[caption id="attachment_212648" align="aligncenter" width="961"] Mark & Betsy Vergnano recently donated $3 million to the University of Connecticut to found an institute devoted to diversity, equity and inclusion efforts in engineering. | PHOTO COURTESY OF CHEMOURS[/caption]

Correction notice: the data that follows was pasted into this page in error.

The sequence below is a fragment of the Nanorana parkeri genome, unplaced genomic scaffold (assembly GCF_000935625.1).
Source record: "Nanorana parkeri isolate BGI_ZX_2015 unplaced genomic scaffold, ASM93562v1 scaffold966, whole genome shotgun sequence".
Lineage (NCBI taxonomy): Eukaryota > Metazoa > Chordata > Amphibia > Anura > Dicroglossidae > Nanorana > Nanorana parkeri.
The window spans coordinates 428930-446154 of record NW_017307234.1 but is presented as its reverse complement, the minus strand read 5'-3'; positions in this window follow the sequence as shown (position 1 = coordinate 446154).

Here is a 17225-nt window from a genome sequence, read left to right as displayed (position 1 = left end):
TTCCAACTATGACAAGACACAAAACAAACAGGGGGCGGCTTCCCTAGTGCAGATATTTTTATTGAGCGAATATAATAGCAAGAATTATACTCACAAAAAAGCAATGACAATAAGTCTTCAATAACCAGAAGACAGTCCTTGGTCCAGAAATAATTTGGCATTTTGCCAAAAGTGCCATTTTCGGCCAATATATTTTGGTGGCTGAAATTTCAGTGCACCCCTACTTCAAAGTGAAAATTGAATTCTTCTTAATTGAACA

WILMINGTON – As he winds down a career in chemical engineering, Chemours CEO Mark Vergnano is already looking to make another lasting impact.Earlier this month, Vergnano and his wife, Betsy, donated $3 million to their alma mater, the University of Connecticut, to establish the Vergnano Institute for Inclusion, an endowed institute at the School of Engineering that will drive increased diversity, equity, and inclusion (DEI) within the field. The gift is one of the largest DEI-focused donations in the university’s history.Vergnano, who will retire from Chemours on July 1 and transition into a board chair appointment of the company he’s led since it spun off from DuPont in 2015, has sought to increase diversity of the engineering field for many years.He led Chemours during its launch of the Future of Chemistry Scholarship (FOCS) program in 2017 and its subsequent joining of the Future of STEM Scholars Initiative (FOSSI), an industry-wide partnership providing scholarships, internships, and mentorship to students pursuing a STEM education at historically Black colleges and universities (HBCUs). Today, Vergnano serves as FOSSI’s founding chair.“First of all, a diverse workplace improves a company. There are so many studies that show diversity leads to improved innovation and better business performance. In addition, the U.S. will create 1 million STEM-based jobs in the next 10 years, and we don’t have the pipeline in place to support that need. Targeting underrepresented students within STEM fields solves both issues,” Vergnano told Delaware Business Times about his passion for DEI efforts.Initiatives like FOSSI and greater recognition of diversity in hiring and promotion in recent years are making a meaningful difference, but “there is still work to be done,” Vergnano said.Women and people of color represent less than 20% of the American STEM workforce, he said, and the greatest obstacle to changing those statistics is the industry’s attraction to the talent pool.“To solve this, we need to create cohorts of incoming students that feel empowered and included. That is why mentoring, both peer and professional, is key,” he said. “It is not only about attracting these talented students; it is about successfully matriculating them into the workforce.”To that end, the Vergnano Institute for Inclusion will provide a number of underrepresented students with scholarships to and resources within the School of Engineering, including mentorship opportunities and training, each year. Vergnano said that UConn is now seeking Connecticut-based employers that could provide those opportunities for students.The institute, and gifts from our donors, will also support K-12 awareness programs for underrepresented students, inclusive programming within the School of Engineering, peer and professional mentoring, leadership training, internships and many other items in addition to providing the necessary scholarships and financial aid.“My wife Betsy and I are excited to aid in these efforts at our alma mater and create a model for more schools to follow. But this is just a start,” Vergnano said. “We need alumni and companies to join in the effort, whether in Connecticut through the Institute or across the U.S. in programs like FOSSI.”For more information visitinclusion.engr.uconn.edu.